Somehow, it looks like the year has managed to get to the halfway mark, so it’s an even better time than normal to check in and see what the real estate market in Richmond is doing.
After the past few very unprecedented years, I know everyone was hoping that this would be a more normal year. Alas, circumstances had a different idea, and it’s still a very unprecedented market.
Last year, we heard lots of folks predicting a crash. Values would drop, and we’d maybe even have another situation on our hands that looked like ’07 and ’08. Yikes. That sure didn’t happen.
So where are we now, as we begin the second half of 2023, and more importantly, what does this mean for you?
Some general statistics:
- The average sales price of homes in the Metro Richmond area was $470,585 in June.
- Average sales price in June of 2022 was $434,35, and in 2021, $376,599.Yes, contrary to a lot of the news predictions, prices are continuing to go up. But wait a minute! Why?
- There are a few reasons. We’ve been struggling with a nationwide housing shortage for a few years now. After the mortgage crisis of ’07-’08, lots of builders stopped building, and between that lag in production and a whole new generation of homebuyers dropping into the market, the supply has just not come close to catching up to demand.
- To compound that already low inventory, rates have made the inventory issue much worse. According to Redfin, 60% of homeowners have been in their homes for less than 4 years, and nearly 92% of homeowners have mortgage rates below 6%. That means many of them are not ready to move at all, and even those who are are surely struggling with the idea of trading a 4.5% mortgage rate for one that’s been hovering around 7% for a while now.
None of that is particularly great news, if you’re buying, I know. Inventory is tight, and rates are not particularly good. However, my thought is always that if it’s otherwise the right time for you to make a move, some of those market conditions just have to be part of the equation, rather than the whole determining issue.
Remember, rates will likely go down (depending on who you ask, probably sooner rather than later) and when they do, you can certainly refinance. Unfortunately, they’re unlikely to go as low as pandemic levels, as that was likely (we hope!) a once in a lifetime anomaly in a number of ways. What we do know is that when rates go down, more buyers will enter the market, and that will make the competition tighter.
All that to say, if you’re buying, or wanting to buy, don’t wait for some magical date where rates will go lower and prices will be better, because those things are very, very unlikely to ever happen at the same time. More likely- the longer you wait, they more likely prices are to continue to rise. Don’t get in over your head- make sure you can afford the house that works for you at the rates as they are, and remember, whether you’re a first time buyer or moving to a home that works better for you for whatever reason- it doesn’t have to be the “forever home” that leaves you financially strapped every month.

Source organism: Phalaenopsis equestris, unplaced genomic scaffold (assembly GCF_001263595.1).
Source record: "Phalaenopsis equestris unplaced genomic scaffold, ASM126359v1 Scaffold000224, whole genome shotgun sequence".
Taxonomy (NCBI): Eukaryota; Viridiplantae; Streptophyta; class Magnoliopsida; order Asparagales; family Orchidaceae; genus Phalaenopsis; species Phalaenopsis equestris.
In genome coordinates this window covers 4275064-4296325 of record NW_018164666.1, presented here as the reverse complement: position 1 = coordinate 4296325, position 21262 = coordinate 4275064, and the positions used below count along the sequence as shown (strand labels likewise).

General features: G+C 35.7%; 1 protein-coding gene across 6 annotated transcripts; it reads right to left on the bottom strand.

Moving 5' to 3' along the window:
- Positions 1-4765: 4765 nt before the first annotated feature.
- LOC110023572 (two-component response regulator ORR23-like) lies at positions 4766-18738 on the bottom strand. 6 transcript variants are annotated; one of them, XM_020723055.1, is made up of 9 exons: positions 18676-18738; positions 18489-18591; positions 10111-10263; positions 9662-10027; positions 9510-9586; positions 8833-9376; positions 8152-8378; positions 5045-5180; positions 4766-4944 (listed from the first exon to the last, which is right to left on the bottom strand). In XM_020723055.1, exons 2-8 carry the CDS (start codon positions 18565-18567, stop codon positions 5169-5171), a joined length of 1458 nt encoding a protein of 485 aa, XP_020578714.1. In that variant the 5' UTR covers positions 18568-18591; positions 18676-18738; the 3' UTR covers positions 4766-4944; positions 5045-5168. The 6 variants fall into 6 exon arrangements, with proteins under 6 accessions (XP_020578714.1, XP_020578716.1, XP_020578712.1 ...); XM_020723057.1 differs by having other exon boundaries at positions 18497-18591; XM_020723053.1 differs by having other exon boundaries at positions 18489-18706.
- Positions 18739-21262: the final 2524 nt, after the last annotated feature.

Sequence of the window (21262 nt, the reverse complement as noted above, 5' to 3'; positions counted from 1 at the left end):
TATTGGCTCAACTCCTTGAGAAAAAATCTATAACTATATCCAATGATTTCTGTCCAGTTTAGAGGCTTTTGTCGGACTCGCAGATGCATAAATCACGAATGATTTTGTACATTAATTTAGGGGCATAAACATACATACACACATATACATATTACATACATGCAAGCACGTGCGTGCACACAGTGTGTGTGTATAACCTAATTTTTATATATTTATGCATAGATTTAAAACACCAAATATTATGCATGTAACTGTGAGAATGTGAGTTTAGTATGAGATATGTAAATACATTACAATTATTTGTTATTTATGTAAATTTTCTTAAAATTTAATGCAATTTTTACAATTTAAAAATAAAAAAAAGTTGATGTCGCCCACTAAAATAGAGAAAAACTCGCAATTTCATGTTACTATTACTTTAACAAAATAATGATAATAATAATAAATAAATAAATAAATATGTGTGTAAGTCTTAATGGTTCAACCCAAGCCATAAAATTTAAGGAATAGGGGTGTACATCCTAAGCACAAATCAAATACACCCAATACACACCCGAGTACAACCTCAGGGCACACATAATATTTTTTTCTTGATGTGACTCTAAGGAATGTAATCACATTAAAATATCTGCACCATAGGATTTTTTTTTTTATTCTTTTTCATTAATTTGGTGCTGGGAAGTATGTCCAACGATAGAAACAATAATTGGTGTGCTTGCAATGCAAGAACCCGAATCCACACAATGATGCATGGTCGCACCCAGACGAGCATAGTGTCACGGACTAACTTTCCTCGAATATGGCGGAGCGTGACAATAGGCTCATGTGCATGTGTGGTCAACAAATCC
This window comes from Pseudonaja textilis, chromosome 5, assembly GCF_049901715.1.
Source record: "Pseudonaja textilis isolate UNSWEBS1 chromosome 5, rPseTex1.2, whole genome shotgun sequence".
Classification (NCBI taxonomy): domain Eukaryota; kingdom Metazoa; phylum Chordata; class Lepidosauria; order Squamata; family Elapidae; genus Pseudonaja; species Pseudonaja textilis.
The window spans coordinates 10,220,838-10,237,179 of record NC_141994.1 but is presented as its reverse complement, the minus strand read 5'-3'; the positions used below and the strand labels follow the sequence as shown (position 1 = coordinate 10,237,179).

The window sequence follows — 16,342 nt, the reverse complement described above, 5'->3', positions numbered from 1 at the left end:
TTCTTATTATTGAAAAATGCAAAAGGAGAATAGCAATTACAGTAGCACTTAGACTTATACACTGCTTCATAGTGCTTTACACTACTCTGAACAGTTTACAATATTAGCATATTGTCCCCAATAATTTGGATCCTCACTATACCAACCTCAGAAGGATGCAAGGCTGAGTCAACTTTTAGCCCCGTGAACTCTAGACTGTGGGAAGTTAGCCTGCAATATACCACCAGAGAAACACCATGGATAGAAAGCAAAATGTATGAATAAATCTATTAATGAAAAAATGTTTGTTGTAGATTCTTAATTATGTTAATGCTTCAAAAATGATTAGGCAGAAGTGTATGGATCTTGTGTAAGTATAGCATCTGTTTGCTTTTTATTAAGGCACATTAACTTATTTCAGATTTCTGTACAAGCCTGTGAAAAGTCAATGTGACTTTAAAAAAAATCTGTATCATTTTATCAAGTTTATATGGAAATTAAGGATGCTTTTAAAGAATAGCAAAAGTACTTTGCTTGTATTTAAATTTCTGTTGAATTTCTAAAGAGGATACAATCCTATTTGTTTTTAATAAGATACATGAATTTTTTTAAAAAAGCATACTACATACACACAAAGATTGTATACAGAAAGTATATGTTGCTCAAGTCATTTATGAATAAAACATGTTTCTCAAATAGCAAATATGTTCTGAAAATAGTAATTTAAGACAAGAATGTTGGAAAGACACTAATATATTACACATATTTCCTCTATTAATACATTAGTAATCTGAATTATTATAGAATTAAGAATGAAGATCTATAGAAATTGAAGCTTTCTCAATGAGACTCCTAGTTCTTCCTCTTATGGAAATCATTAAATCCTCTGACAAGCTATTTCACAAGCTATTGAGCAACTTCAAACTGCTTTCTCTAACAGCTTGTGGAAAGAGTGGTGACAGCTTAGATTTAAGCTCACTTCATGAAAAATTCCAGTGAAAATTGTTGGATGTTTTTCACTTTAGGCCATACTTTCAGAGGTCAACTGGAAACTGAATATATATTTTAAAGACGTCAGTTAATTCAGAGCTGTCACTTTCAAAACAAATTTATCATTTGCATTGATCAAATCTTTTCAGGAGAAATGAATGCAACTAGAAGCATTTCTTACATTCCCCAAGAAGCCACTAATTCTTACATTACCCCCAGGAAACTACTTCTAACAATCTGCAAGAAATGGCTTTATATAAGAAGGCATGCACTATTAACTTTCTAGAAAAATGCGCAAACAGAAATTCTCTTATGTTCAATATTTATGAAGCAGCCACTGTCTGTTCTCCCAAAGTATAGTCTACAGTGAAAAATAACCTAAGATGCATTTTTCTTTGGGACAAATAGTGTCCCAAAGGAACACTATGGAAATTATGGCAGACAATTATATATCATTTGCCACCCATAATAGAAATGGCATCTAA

Yes. Well, kind of, and also no. In June, we dropped back down to 1 month of supply (a balanced market is 6 months), so it is undoubtedly a great time to sell. The demand is there, for sure.
If it’s been a while since you’ve sold a home, the market is different. Buyers are different. And, the amount of information buyers have access to is different. That means, yes, you can probably sell pretty much anything in this market, but for how much, and how long will it take (and at what cost?)
Getting your home ready to sell matters in this market, if you want to get “top dollar.” That means making necessary repairs, cleaning and decluttering, and in many cases, staging as well. Pricing the home well, and marketing it professionally also play a huge role in being able to get the most out of your equity.
If you’re thinking of selling, don’t just “throw it on the market.” Even in this market, you’ll definitely find yourself in a much better position if you work with a professional who can help you maximize the value of your home.
Regardless of whether you’re thinking of buying or selling, homes are indeed back to selling over the asking price in many cases (our average list to sale price percentage right now is 103.5%), and that means tougher competition for buyers, and better money and terms for the sellers. (And if you’re both buyer and seller? Plan accordingly.)
Looking for more detailed info about your neighborhood, house, or an area you want to move? Give me a call! I’d love to help!